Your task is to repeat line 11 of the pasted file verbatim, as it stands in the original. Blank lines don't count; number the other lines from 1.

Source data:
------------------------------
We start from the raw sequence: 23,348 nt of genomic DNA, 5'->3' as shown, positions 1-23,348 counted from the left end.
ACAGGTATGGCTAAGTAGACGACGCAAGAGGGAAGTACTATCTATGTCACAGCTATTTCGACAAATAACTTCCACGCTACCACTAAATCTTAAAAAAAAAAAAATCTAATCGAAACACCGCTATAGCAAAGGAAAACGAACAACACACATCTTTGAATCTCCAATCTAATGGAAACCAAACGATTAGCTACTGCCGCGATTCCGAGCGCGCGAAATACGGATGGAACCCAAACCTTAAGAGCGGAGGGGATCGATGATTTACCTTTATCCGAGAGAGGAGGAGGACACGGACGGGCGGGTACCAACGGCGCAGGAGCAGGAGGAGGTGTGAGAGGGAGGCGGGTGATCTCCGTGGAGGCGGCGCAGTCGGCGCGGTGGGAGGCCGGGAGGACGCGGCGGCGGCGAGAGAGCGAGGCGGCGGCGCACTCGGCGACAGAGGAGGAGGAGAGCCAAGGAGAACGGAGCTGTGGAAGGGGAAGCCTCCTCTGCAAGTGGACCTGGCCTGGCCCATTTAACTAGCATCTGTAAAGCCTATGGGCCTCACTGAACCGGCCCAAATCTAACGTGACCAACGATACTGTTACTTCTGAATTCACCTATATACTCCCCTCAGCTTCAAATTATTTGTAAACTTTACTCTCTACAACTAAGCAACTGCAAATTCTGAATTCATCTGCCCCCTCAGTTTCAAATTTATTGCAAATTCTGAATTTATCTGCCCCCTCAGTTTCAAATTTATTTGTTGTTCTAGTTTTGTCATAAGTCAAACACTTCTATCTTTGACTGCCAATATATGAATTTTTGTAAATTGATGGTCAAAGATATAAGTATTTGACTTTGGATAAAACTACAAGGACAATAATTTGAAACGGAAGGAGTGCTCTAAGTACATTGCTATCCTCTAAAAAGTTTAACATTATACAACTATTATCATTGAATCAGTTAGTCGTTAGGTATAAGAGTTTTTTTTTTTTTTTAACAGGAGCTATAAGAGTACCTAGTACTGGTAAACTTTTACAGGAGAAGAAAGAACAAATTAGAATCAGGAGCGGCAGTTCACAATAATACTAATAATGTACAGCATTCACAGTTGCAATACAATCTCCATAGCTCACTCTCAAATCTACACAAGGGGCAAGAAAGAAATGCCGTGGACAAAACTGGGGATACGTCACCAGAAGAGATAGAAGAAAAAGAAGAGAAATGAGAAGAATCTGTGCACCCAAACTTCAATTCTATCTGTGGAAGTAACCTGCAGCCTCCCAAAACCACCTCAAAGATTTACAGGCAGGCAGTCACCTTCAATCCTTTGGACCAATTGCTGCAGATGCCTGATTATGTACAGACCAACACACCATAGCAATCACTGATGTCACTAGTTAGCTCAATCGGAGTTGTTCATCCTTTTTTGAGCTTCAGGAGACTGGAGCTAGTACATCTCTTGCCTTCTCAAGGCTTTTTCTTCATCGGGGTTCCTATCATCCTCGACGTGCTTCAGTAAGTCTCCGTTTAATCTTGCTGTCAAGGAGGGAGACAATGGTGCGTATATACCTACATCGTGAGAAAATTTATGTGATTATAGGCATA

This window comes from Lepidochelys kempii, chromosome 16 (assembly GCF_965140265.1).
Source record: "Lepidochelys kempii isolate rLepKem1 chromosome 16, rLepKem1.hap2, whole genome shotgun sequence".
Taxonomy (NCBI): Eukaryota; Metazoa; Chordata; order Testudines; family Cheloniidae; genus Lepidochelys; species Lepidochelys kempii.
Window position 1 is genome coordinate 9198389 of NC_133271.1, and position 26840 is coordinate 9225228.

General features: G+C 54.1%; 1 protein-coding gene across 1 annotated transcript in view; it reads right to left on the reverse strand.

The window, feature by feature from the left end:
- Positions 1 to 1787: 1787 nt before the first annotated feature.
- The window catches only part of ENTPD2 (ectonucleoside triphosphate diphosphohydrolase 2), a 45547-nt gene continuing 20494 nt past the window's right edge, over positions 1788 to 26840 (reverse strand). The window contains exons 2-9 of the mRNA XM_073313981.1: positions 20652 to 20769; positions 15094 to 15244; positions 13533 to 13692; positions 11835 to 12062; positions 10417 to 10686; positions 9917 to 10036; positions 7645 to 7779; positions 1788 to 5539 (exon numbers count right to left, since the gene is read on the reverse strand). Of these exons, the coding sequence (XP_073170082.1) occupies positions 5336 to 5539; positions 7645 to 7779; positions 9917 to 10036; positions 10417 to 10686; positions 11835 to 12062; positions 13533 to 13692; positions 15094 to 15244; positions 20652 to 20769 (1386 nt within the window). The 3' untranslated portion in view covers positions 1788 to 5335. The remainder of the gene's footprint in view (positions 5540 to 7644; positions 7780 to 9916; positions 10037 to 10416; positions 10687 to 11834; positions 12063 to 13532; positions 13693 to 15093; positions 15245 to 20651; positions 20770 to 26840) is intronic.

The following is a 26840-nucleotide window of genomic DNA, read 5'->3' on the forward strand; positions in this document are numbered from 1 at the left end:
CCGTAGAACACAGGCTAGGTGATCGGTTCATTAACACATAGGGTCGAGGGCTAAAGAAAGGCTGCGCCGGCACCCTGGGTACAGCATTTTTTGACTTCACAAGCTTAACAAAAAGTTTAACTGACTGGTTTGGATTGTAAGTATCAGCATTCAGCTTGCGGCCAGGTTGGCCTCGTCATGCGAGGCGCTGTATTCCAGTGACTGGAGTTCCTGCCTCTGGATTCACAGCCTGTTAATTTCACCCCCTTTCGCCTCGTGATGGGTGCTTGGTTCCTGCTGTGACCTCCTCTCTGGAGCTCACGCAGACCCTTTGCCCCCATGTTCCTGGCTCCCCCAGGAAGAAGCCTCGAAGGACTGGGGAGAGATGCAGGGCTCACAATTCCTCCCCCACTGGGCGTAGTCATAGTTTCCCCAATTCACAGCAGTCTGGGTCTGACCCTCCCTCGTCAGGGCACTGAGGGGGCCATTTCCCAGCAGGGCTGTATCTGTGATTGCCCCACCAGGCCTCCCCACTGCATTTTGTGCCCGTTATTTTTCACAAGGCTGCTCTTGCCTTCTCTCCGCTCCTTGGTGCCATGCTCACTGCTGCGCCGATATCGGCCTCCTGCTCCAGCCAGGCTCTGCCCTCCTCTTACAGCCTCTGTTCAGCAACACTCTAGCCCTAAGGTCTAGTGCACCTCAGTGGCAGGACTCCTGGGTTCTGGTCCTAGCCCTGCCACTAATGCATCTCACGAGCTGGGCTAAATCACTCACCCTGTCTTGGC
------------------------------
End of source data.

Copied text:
The following is a 26840-nucleotide window of genomic DNA, read 5'->3' on the forward strand; positions in this document are numbered from 1 at the left end: